The Treasury of Knowledge and Library Reference

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Longman, Orme, Brown, Green, & Longmans, 1840 - Classical dictionaries

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Page 9 - God, by the armour of righteousness on the right hand and on the left, by honour and dishonour, by evil report and good report; as deceivers, and yet true; as unknown, and yet well known; as dying, and behold, we live; as chastened, and not killed; as sorrowful, yet always rejoicing; as poor, yet making many rich; as having nothing, and yet possessing all things.
Page 19 - Homer was the greater genius; Virgil, the better artist; in the one, we most admire the man ; in the other, the work. Homer hurries us with a commanding impetuosity ; Virgil leads us with an attractive majesty. Homer scatters with a generous profusion ; Virgil bestows with a careful magnificence. Homer, like the Nile, pours out his riches with a sudden overflow; Virgil, like a river in its banks, with a constant stream.
Page 16 - Now among us, many clergymen act so directly contrary to this method, that from a habit of saving time and paper, which they acquired at the University, they write in so diminutive a manner...
Page 19 - The cloud-capt towers, the gorgeous palaces, The solemn temples, the great globe itself; * Yea, all which it inherit, shall dissolve, And, like the baseless fabric of a vision, Leave not a wreck behind.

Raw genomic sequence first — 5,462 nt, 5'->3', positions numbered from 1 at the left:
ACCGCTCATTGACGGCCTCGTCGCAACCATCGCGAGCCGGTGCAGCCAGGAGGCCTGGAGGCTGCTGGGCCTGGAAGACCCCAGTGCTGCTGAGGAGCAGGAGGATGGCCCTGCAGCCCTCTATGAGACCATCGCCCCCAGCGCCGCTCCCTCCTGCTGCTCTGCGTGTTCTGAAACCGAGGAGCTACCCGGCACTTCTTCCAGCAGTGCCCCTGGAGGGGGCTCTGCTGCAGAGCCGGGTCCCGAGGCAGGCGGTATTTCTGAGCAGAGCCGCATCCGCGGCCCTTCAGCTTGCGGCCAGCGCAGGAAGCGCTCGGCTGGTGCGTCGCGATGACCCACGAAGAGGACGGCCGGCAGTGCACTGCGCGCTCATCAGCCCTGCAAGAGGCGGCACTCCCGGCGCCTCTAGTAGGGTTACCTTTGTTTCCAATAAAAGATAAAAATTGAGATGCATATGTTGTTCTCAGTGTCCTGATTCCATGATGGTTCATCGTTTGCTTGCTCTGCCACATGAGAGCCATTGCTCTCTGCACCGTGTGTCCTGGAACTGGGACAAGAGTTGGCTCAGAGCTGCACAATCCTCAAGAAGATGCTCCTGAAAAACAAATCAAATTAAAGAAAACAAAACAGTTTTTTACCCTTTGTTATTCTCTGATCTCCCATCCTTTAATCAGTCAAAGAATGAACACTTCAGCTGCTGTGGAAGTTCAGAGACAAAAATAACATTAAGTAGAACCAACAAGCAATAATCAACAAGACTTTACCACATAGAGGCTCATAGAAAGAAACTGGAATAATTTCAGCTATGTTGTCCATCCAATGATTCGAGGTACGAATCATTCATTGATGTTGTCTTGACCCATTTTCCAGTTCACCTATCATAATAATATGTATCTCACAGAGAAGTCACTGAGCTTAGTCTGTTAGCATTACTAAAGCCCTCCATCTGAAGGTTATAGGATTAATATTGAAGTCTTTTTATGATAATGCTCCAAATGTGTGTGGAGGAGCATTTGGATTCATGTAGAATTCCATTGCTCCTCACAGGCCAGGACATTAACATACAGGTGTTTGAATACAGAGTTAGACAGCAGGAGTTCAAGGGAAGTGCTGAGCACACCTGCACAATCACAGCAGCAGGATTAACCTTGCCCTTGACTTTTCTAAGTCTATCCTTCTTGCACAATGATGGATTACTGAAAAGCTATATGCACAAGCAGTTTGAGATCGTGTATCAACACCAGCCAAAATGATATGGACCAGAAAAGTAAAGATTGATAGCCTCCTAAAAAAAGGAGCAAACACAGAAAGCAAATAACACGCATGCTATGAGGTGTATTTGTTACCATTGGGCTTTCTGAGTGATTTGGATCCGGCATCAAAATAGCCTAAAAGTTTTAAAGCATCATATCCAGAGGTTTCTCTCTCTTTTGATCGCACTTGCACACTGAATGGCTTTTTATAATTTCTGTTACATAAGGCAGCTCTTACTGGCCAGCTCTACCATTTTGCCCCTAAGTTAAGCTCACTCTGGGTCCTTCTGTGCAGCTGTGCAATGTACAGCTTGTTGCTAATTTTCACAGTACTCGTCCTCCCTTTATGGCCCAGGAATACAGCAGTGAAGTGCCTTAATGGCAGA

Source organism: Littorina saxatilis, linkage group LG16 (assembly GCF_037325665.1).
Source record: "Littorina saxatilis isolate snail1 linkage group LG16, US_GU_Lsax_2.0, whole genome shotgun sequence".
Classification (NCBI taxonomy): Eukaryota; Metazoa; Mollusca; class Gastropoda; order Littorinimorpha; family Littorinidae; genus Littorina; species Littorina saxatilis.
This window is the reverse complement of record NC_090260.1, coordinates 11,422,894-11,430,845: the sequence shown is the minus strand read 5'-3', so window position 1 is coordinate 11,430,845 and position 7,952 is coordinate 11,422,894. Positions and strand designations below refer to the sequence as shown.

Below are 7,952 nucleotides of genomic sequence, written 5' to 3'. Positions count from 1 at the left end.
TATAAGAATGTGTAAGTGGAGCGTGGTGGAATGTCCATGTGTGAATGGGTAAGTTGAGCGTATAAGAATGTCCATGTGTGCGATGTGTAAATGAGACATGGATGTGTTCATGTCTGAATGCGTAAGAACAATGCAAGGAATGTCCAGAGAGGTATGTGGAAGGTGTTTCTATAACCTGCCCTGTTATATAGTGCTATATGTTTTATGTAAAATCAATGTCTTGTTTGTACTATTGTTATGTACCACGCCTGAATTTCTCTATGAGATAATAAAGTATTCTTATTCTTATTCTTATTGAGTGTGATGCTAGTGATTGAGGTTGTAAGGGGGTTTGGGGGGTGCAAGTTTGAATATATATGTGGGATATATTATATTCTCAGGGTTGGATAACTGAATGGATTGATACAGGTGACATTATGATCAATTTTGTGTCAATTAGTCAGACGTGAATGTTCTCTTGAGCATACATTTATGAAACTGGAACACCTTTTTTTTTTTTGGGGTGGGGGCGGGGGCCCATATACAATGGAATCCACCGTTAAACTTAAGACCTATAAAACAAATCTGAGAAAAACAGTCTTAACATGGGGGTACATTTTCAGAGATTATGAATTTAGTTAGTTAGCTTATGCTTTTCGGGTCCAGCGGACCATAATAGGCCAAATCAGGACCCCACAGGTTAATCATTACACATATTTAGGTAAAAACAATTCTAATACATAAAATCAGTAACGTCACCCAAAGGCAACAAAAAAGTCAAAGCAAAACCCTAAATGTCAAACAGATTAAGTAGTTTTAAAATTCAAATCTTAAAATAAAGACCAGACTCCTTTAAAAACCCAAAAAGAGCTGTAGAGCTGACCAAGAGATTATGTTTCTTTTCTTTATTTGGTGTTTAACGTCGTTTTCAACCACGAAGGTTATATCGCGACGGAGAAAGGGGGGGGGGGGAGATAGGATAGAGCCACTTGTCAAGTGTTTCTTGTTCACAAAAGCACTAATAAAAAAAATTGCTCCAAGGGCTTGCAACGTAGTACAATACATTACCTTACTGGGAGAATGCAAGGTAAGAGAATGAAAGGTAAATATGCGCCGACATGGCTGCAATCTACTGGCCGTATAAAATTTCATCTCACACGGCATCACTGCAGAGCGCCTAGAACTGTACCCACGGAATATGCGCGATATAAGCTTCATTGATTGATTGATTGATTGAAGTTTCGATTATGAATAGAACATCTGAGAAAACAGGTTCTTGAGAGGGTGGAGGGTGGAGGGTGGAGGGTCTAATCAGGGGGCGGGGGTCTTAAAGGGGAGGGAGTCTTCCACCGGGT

Page 42 - Viselli : 105 est modus in rebus, sunt certi denique fines, quos ultra citraque nequit consistere rectum.
Page 11 - Keep innocency, and take heed unto the thing that is right : for that shall bring a man peace at the last.
Page 17 - Retrospective Review," consisting of Criticisms upon Analyses of, and Extracts from, curious, useful, and valuable books in all languages, which have been published from the Revival of Literature to the commencement of the present century.
Page 19 - Where'er I roam, whatever realms to see, My heart untravell'd fondly turns to thee ; Still to my brother turns, with ceaseless pain, And drags at each remove a lengthening chain.
Page 13 - Withhold not good from them to whom it is due, When it is in the power of thine hand to do it. Say not unto thy neighbour, Go, and come again, And to-morrow I will give: When thou hast it by thee.
Page 2 - ... or a little of any other blessing under heaven, being worthless or dangerous. To abjure any degree of information, because we cannot grasp the whole circle of the sciences, or sound the depths of erudition, appears to be just about as sensible as if we were to shut up our windows, because they are too narrow, or because the glass has not the magnifying power of a telescope.

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